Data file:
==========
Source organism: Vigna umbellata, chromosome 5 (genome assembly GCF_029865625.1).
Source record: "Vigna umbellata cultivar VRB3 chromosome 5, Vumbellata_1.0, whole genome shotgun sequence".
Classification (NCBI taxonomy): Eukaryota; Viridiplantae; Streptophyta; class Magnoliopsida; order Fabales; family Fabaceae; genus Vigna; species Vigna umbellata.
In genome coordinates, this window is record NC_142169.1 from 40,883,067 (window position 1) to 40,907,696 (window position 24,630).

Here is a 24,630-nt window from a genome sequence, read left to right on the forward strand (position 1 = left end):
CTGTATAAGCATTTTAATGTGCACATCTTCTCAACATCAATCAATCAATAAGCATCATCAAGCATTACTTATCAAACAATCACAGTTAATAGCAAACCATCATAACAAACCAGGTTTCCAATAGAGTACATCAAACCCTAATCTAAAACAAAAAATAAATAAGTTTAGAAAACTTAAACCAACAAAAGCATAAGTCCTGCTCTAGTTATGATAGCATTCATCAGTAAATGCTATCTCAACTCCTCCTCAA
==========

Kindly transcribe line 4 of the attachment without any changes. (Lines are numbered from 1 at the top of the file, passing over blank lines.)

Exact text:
In genome coordinates, this window is record NC_142169.1 from 40,883,067 (window position 1) to 40,907,696 (window position 24,630).